The Early Bird Doesn’t Always Get the Worm

Diane is a member of The Motley Fool Blog Network -- entries represent the personal opinion of the blogger and are not formally edited.

Research in Motion (NASDAQ: BBRY) has been late in getting its new BlackBerry 10 operating system to the market. But expectations are that the new model will be well received and will juice sales at the struggling telecommunications and wireless equipment maker.

The new smartphones are set to debut on Jan. 30, and should be ready for sale within 30 days of the unveiling. The BB10 was supposed to launch in Q3 of 2012, but delays postponed the launch to Q1 of 2013. The extra wait time has created a torrent of buzz and has stalwart BlackBerry users salivating for the new device. The anticipation continues to swell as the launch date approaches. Hopes are high that the new device will be the answer to the ailing Research in Motion's prayers. The new BB10 could truly turn around or turn-off the Canadian company.

Those who have had the opportunity to test the BB10 are impressed.  A review on Digital Trends found the BB10 simple to use and smooth. A key feature that stands out is a home screen that takes a user right to recently used apps. The BB10 is capable of managing up to nine active applications at once, freezing others in the background, and positions them in a handsome tile grid that scrolls downward. Managing apps is one aspect smartphone makers have failed to successfully conquer.  Thus, BB10 makes a grand entrance with edge in that area.

A Wall Street Journal reviewer likes the new suggest word feature, which suggests words right on the keyboard, and allows users to swipe up on the suggested word to add it to a sentence. The BB10 keyboard also reads and remembers exactly where a user taps each key to better predict which letter to type. This helps to prevent trigger happy and fumbling fingers make fewer mistakes. These new improvements make the keyboard easy to use with one hand, because we always are multitasking with the other.

It's features like these that make the Blackberry keyboard king when typing long emails.

A few major U.S. carriers, like Sprint Nextel, demonstrated support for the new BB10 at the recent Las Vegas Consumer Electronics Show.

Shares of RIM have enjoyed a stellar run over the last few months, more than doubling since September of last year. Should BB10 sales get off to a strong start and momentum follow, RIM shares stand to enjoy a further upward ride.

Also providing an uphill push is Apple (NASDAQ: AAPL). Consumers and investors' love affair with Apple is waning at the moment, while RIM’s attraction is mounting. A cache of fresh reports reveal sales of Apple’s iPhone5 have not been as robust as expected. Scores of iPhone 4 users have been content to stick with their older phone since the only major improvement in the iPhone5 is an LTE chip (4G) that downloads data at a quicker pace. But with some carrier ads labeling the older iPhones as 4G, many users believe their older model phone, which isn't much different from the latest model, is as fast as the new one, while others don’t care at the moment. What Apple's followers care about and crave is cutting-edge products and improvements like those introduced under visionary Steve Job’s rein.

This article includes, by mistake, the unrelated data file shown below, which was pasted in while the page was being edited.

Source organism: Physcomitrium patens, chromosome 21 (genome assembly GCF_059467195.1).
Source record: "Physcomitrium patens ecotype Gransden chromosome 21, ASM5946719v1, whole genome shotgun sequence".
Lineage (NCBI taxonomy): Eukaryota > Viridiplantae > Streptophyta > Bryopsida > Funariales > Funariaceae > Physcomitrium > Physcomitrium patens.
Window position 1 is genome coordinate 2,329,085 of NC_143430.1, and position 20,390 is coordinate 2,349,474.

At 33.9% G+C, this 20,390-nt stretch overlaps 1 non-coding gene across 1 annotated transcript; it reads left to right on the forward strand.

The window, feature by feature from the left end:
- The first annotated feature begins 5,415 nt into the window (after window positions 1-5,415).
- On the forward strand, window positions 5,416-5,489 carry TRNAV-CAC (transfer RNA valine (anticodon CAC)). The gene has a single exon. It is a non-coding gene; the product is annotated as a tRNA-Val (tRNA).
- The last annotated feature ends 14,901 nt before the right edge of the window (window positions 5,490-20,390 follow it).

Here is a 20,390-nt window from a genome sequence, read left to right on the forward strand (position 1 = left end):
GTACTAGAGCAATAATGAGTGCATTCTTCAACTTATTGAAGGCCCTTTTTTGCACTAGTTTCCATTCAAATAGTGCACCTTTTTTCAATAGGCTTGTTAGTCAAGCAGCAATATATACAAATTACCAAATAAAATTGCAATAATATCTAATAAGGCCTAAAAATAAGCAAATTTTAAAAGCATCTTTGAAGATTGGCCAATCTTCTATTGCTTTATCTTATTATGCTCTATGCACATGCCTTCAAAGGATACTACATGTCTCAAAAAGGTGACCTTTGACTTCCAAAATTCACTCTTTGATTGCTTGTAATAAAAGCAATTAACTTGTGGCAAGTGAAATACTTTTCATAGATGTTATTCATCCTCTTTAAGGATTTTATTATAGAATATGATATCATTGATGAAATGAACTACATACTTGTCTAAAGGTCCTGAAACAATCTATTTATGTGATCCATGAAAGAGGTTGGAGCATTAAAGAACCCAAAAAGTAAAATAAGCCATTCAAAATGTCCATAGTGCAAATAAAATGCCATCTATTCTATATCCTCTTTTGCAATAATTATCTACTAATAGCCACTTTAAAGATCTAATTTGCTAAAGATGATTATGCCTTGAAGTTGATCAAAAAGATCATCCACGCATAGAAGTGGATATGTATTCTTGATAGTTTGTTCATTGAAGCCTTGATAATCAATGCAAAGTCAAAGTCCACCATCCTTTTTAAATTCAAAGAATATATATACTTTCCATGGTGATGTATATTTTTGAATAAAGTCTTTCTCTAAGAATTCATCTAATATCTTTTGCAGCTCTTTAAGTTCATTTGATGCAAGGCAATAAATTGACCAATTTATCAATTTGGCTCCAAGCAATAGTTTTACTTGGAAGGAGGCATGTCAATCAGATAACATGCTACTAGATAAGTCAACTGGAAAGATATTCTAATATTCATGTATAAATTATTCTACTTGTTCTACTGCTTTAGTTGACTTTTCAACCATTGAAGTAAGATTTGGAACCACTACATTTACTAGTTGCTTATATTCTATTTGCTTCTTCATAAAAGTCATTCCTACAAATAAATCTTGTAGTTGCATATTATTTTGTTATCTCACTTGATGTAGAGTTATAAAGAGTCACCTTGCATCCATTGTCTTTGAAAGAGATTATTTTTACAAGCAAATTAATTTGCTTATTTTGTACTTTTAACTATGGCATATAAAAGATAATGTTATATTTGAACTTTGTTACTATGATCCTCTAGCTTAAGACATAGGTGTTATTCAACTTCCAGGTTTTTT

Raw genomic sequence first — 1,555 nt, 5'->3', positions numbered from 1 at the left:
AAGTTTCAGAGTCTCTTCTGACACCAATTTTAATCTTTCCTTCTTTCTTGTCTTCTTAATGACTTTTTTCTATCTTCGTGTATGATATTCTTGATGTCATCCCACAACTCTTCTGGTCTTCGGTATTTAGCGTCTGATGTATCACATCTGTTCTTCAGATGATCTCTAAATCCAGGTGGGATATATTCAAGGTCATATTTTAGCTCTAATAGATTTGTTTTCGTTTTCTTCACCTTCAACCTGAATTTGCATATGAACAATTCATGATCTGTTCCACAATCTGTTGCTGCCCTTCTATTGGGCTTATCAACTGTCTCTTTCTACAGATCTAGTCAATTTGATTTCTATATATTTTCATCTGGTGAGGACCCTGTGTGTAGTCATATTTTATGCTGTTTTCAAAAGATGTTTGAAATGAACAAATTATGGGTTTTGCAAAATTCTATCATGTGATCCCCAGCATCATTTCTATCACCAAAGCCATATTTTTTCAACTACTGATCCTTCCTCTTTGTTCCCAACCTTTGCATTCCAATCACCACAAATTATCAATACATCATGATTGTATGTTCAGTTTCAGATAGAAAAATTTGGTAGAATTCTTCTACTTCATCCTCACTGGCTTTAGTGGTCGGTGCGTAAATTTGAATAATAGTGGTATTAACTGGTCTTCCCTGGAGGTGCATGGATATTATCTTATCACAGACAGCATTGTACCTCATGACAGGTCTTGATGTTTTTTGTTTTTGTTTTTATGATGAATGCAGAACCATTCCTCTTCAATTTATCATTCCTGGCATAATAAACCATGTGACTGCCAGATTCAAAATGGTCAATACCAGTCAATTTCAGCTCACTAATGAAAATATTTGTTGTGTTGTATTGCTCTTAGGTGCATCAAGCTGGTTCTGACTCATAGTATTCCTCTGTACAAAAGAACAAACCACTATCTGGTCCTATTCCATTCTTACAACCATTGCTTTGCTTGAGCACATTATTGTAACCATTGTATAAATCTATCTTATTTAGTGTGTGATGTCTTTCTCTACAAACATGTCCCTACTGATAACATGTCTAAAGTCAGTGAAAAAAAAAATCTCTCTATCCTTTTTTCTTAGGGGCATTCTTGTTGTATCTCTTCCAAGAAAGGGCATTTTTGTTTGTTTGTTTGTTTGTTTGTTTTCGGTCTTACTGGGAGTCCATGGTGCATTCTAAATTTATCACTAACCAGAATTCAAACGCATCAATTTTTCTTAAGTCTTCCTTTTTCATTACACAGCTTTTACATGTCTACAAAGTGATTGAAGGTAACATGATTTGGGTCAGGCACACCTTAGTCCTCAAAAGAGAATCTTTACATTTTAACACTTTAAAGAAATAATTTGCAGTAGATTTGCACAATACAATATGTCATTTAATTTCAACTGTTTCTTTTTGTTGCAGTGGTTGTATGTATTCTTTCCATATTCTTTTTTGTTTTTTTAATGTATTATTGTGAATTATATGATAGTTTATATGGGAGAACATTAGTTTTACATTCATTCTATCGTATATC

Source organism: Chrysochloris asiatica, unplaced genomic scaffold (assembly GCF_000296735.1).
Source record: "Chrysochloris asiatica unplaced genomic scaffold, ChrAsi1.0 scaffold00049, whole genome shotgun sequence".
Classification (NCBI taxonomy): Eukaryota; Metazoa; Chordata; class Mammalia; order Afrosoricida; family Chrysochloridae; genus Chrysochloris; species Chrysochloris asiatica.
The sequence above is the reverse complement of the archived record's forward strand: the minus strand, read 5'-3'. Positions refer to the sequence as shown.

Following news that Apple cut its component orders for the iPhone5, citing weaker-than-expected demand, shares tumbled some 3.6%, or $18.55. Shares stumbled an additional 3% on Jan. 15, as investors are bracing for the worst when the iPhone, iPod, iPad and iTune parent company reports earning on Jan. 23 after the close.  Estimates are for Apple to earn $13.34 a share.  Any miss will mostly likely send shares reeling. As the old saw goes, “the bigger they are, the harder they fall.”

Meanwhile, Apple’s loss is RIM’s gain, as is Nokia's (NYSE: NOK) slump.  Nokia, once the biggest handset maker in town, continues to loose market share. The Finnish company is relying on its new Lumia phones, which run on Microsoft's Windows Phone software, to drag it up from its decline . We'll see how the company did in the fourth quarter on Jan. 24, but expectations are weak. Analysts expect Nokia smartphone shipments, which include the Lumias, to have slumped 65% to 7 million units in the quarter.

App developers and carriers are also hoping for a strong showing when the BB10 launches. Some 70,000 compatible apps are expected by the time BB10 hits markets. Plus, all major U.S., Canadian, and British carriers plan to offer BB10 devices as soon as possible.

The new BB10 will first be introduced as a touch screen model. It's coveted keyboard type device will follow, so the initial response could be a bit subdued.

The stakes are high for RIM to deliver for investors and users alike. Smart money investors (i.e. institutions) own some 60.57%. Insiders account for another 15.01%, according to the latest data. In addition, the loyal global BlackBerry user fan base is roughly some 78 million strong. Jefferies just raised its price target on RIM ro $19.50, pointing out that anxious investors awaiting the new BB10 have overlooked the possibility of BlackBerry licensing deals.

DianeAlter has no position in any stocks mentioned. The Motley Fool recommends Apple. The Motley Fool owns shares of Apple. Try any of our Foolish newsletter services free for 30 days. We Fools may not all hold the same opinions, but we all believe that considering a diverse range of insights makes us better investors. The Motley Fool has a disclosure policy. Is this post wrong? Click here. Think you can do better? Join us and write your own!

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